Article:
Thomas Valentine B.D. (1586-1665)A Great Preacher and Reformed Westminster Puritan
“Patience is a quiet silent temper of soul, by which we submit to God in all our crosses.” – Thomas Valentine
The Works of Thomas Valentine B.D. (1586-1665) available in old English: (Puritan Publications has published all of Valentines known works.)
a. A sermon from Zephaniah 3:8, before the house of Commons, at their Fast, Dec. 28th, 1642, 4to. London 1643.
b. A Charge Against the Jews, and the Christian World, for not coming to Christ, who would have freely given them Eternal Life; a sermon before the Peers from John 5:40, at Westminster’s Fast, May 26, 1667, London 1647.
c. Christ’s Counsel to Poor and Naked Souls, a sermon from Revelation 3:18, before the Commons, Fast Day, Sept. 29, 1647, London 1647.
And other sermons.
Biography of Thomas Valentine B.D. (1586-1665):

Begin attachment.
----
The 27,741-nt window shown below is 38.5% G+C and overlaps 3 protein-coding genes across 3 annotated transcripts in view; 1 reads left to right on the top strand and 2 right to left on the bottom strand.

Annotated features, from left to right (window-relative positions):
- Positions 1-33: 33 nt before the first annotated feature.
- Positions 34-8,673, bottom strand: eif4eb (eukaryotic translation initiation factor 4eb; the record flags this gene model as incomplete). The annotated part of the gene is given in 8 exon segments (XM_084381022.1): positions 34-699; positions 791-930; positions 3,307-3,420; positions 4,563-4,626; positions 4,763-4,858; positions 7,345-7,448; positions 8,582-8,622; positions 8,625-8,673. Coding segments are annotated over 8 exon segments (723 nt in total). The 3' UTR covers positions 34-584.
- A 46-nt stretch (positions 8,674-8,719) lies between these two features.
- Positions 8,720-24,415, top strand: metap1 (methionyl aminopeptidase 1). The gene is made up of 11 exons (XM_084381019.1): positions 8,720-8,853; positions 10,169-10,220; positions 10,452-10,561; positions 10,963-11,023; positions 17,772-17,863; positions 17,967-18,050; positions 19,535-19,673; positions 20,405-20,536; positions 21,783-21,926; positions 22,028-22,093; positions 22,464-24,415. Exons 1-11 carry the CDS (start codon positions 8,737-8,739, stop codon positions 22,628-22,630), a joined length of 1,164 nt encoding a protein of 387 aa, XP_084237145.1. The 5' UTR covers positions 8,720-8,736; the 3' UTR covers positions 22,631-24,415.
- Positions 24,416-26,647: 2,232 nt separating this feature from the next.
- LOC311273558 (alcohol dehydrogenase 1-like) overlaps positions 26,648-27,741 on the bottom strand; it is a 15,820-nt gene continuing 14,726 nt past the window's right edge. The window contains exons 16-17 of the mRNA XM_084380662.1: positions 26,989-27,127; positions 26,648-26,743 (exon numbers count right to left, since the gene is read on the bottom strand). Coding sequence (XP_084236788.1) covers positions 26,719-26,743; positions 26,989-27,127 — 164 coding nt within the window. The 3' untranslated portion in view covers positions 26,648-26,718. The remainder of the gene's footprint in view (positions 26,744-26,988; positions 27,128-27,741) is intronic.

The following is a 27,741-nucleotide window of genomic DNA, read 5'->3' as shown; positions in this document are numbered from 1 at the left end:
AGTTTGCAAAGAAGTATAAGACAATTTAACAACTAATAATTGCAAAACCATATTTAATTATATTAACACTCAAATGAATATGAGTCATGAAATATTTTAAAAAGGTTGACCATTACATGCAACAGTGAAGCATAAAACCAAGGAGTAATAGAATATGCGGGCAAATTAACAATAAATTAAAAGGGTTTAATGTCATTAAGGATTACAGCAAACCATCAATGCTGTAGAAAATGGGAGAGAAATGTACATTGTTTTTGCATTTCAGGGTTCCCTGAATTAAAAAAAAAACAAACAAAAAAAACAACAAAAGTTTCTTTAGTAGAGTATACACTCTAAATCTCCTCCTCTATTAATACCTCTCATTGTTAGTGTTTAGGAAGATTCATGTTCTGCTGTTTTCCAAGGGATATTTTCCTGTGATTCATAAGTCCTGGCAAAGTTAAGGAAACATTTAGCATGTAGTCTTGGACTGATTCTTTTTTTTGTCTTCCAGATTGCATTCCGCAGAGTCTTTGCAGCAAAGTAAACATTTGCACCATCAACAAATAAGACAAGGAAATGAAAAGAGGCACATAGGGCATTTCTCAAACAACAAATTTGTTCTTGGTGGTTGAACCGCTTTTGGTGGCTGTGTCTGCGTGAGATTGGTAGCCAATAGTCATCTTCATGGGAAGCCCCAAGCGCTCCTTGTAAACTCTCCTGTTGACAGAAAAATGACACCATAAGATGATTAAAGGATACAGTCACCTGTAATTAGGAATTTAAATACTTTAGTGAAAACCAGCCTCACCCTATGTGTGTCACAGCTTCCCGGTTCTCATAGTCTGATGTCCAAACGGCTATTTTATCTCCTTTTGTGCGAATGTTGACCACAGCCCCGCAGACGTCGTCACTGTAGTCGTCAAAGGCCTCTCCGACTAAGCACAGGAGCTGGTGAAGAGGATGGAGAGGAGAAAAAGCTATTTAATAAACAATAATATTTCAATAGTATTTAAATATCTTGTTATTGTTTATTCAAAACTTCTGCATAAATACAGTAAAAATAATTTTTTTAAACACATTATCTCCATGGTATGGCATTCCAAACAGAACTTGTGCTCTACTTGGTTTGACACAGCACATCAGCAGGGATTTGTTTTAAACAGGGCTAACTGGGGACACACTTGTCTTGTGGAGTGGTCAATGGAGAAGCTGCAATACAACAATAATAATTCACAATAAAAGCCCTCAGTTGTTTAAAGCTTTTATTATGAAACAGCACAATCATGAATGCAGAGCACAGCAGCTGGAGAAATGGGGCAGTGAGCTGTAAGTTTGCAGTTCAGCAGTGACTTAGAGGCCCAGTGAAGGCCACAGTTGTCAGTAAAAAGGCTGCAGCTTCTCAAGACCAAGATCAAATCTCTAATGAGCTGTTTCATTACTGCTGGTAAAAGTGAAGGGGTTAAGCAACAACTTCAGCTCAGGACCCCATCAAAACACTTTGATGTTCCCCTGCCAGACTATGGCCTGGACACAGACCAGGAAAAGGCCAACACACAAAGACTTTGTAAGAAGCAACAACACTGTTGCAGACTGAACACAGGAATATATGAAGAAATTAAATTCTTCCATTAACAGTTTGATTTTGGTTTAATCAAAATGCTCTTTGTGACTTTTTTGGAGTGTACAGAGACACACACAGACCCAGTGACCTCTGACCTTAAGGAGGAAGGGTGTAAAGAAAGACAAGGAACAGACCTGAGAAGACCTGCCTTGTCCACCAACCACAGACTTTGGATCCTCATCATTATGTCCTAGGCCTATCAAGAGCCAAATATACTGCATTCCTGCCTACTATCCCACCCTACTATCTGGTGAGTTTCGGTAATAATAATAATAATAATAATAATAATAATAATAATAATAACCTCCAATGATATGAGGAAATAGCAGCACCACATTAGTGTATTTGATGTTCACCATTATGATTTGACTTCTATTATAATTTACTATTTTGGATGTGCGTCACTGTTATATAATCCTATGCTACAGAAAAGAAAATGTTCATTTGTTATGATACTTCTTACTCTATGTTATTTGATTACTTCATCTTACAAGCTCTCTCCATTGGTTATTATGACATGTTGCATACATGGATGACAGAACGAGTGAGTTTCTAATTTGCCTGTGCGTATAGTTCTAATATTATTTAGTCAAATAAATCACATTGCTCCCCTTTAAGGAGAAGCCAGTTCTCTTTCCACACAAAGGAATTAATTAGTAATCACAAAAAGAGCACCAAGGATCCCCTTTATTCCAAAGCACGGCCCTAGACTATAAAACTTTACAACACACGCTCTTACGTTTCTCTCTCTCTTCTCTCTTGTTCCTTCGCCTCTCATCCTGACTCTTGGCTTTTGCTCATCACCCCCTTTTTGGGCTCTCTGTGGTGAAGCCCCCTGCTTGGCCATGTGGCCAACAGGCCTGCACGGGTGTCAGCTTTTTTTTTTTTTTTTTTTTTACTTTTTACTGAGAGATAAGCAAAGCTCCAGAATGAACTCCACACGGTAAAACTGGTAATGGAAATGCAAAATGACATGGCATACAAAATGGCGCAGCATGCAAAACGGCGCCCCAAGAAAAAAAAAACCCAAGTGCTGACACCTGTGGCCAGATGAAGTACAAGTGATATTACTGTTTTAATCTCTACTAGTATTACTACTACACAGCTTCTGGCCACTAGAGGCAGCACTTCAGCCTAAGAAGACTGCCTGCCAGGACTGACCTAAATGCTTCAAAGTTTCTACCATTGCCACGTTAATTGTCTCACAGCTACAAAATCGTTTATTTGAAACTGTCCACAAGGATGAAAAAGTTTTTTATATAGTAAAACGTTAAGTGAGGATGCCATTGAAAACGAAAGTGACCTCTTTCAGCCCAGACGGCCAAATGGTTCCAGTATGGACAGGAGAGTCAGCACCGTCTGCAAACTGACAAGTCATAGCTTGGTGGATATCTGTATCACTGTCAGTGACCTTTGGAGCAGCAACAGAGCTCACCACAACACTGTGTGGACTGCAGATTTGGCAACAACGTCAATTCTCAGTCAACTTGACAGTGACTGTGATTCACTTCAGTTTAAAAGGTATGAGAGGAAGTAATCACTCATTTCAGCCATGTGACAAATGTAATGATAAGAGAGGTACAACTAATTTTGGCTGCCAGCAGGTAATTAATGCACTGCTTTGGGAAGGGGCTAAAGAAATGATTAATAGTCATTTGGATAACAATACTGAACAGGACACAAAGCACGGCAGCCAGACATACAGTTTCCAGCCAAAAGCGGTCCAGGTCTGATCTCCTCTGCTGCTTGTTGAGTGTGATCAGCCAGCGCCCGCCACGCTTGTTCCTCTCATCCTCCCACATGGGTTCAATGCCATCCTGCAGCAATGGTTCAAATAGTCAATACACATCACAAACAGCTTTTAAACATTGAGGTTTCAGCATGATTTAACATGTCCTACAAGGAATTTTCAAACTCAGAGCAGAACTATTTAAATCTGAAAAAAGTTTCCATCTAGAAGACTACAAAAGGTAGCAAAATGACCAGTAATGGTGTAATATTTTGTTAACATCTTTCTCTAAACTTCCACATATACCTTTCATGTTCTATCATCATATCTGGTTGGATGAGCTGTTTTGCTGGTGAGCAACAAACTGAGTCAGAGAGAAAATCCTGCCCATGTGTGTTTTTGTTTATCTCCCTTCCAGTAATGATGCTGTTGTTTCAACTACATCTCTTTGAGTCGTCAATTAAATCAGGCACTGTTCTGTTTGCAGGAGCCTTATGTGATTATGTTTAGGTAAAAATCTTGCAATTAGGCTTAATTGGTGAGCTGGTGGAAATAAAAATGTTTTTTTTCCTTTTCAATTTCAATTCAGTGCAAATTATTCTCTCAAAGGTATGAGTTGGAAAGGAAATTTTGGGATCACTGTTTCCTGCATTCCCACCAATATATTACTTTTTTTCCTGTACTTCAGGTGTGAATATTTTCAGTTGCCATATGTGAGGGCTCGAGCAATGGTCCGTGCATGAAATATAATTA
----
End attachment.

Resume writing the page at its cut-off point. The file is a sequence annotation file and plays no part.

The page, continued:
Thomas Valentine was a great sufferer of truth, in the cause of nonconformity. He felt the shocking oppression and cruelty of the ruling prelates in England in his time. In the year 1633, when the King, by recommendation of the Laud, republished the “Book of Sports” for the encouragement of recreations and pastimes on the Lord’s Day, he and his brethren felt the iron rod of the tyrannical oppressors. This profane book opened a floodgate to every manner of sin and was the unhappy instrument of very great oppression to many eminently pious and learned divines, and to great numbers of his Majesty’s best subjects. The ruling prelates, though not authorized by law, required the clergy to read that book publically before the congregation. The Puritans refused to read it, and were suspended, and subjected to great sufferings, for their refusal. Dr. Calamy informs us that Mr. Valentine was suspended by Sir John Lamb, Dean of the Arches, for not reading the Book of Sports, and we are also told that Mr. Wroth and Mr. Erbery from Wales, Mr. James from Gloucestershire, and Mr. Thomas Valentine, minister of Chalfont St. Giles, with many others, were brought from various parts of the country and persecuted in the High Commission (See Brook’s “Lives of the Puritans,” volume I, Introduction, pages 77-78). Mr. Valentine was afterward appointed one of the Assembly of Divines at Westminster, and is represented as constantly attending during the session. He has some sermons extant which he preached before Long Parliament. Dr. Calamy says that he was “a very popular and taking preacher.” He was ejected from Chalfont St. Giles in the country of Bucks, by the Act of Uniformity (See Dr. Calamy’s “Account”, volume 2). From what Mr. Valentine published to the world, he appears to have been a very sweet evangelical preacher, and a divine of considerable talents and learning. His sermons have been seen throughout different parts of Scotland.